A. I think when I started making the film, I went into it with quite an open mind and I mean, I guess I was looking for subjects that were willing to trust me and willing to share their story and be willing to be filmed. And in that process, like all filmmakers, you find some people who you think are going to be really strong characters, but then they kind of fall away or they don’t in the end give you the access that you need. When you’re making a documentary, you really need the subjects to be absolutely on board with the process of being filmed. A lot of people don’t understand what’s involved in making a documentary: they don’t understand that it is quite a long journey. We were filming on and off for two or three years. And right up until when we were editing, we were still looking for sequences that we really needed in order to make the film work. I knew we really needed some strong action sequences of the forest activists defending a coop. I mean, that was really critical. . So we would just be very much reliant on the goodwill of the activists to be able to ring us and say “there’s an action happening and you need to try and get down here to film”. You’re waiting for that action of the two sides meeting, which you sort of need in order to give you some drama. But fortunately, in the end, we did we did get that confrontation, which was what we were we really needed to show our audience what the activists are doing and the reasons why they’re in there.
Q. I understand there was some controversy surrounding the film?
A. There’s a Freedom of Information application in to the Department of State Growth, which is the department where Screen Tasmania is in. And I don’t know who has put in the FOI application, but they say they wanted to see our funding application because they believe that the film is like a “how to guide into how to become an activist”. And it was quite interesting that whoever they are, and I presume they’re from the timber industry, they are so worried about the film that they really have alerted politicians on both sides that they shouldn’t have funded this film.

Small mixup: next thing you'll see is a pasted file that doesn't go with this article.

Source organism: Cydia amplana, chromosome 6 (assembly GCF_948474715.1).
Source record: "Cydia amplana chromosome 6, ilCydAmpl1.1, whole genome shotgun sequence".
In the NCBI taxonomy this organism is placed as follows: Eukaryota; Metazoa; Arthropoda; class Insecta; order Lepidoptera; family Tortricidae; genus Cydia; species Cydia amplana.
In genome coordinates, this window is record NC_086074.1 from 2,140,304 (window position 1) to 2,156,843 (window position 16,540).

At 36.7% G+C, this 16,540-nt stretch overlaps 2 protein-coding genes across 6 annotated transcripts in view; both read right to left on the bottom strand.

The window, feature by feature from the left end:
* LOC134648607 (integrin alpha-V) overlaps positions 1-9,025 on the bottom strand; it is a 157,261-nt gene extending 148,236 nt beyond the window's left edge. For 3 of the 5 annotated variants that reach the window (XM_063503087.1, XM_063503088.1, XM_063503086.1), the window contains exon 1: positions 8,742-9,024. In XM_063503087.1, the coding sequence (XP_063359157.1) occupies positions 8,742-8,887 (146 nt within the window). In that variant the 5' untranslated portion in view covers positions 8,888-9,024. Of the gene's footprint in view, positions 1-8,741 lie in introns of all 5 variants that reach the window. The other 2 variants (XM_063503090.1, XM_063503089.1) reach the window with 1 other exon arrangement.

What they’ve been pushing for is that the guidelines for funding of films need to be reviewed. But that’s an extraordinary thing to be requesting because basically that censorship of the arts. The good thing was that it did create quite a stir in the media and whilst not so much supportive of the film, they were supportive of the fact that these stories should be allowed to be told! You can’t start censoring the arts, you really can’t. It’ll be interesting to see sort of how how it plays out.
Q. Are you optimistic about where we are headed?
A. Look, I’m optimistic that I think there really is an amazing group of young people out there that are very concerned about what’s happening to the planet and to the environment.
And the young people are a great example of that because a lot of them were feeling isolated and depressed and anxious about what was going going on in their futures. But getting involved with other young people and becoming empowered and learning how to use their voice has made them feel much, much happier, much stronger, and more resilient. Bob Brown is a great inspiration. He always says “don’t get depressed, get active”. And I think that’s a really good motto to have.
Interviewed by Jordan Ellis.
Wild Things is screening as part of the Adelaide Film Festival.
Click here for further information, screening details, and to purchase tickets.